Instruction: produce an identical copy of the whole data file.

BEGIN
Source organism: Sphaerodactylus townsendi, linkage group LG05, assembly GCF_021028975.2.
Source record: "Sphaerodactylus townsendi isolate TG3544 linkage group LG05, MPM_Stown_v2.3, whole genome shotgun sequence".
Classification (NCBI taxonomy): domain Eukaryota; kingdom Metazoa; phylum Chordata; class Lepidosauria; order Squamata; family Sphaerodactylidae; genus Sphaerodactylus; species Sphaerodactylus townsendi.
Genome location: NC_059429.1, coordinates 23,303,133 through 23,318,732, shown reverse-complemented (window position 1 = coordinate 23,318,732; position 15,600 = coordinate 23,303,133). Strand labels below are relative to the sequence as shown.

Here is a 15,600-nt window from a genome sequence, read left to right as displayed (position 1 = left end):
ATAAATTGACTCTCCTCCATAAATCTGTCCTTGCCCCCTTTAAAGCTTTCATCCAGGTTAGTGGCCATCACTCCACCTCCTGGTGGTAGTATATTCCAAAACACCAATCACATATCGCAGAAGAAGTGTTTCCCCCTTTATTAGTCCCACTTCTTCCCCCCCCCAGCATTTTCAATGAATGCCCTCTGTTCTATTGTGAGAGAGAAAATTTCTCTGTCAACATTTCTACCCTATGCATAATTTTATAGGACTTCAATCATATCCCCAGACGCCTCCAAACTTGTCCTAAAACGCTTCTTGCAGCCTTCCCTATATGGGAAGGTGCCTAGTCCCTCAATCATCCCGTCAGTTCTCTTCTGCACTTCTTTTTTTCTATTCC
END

Source organism: Sphaerodactylus townsendi, linkage group LG05, assembly GCF_021028975.2.
Source record: "Sphaerodactylus townsendi isolate TG3544 linkage group LG05, MPM_Stown_v2.3, whole genome shotgun sequence".
Classification (NCBI taxonomy): domain Eukaryota; kingdom Metazoa; phylum Chordata; class Lepidosauria; order Squamata; family Sphaerodactylidae; genus Sphaerodactylus; species Sphaerodactylus townsendi.
Genome location: NC_059429.1, coordinates 23,303,133 through 23,318,732, shown reverse-complemented (window position 1 = coordinate 23,318,732; position 15,600 = coordinate 23,303,133). Strand labels below are relative to the sequence as shown.

Here is a 15,600-nt window from a genome sequence, read left to right as displayed (position 1 = left end):
ATAAATTGACTCTCCTCCATAAATCTGTCCTTGCCCCCTTTAAAGCTTTCATCCAGGTTAGTGGCCATCACTCCACCTCCTGGTGGTAGTATATTCCAAAACACCAATCACATATCGCAGAAGAAGTGTTTCCCCCTTTATTAGTCCCACTTCTTCCCCCCCCCAGCATTTTCAATGAATGCCCTCTGTTCTATTGTGAGAGAGAAAATTTCTCTGTCAACATTTCTACCCTATGCATAATTTTATAGGACTTCAATCATATCCCCAGACGCCTCCAAACTTGTCCTAAAACGCTTCTTGCAGCCTTCCCTATATGGGAAGGTGCCTAGTCCCTCAATCATCCCGTCAGTTCTCTTCTGCACTTCTTTTTTTCTATTCC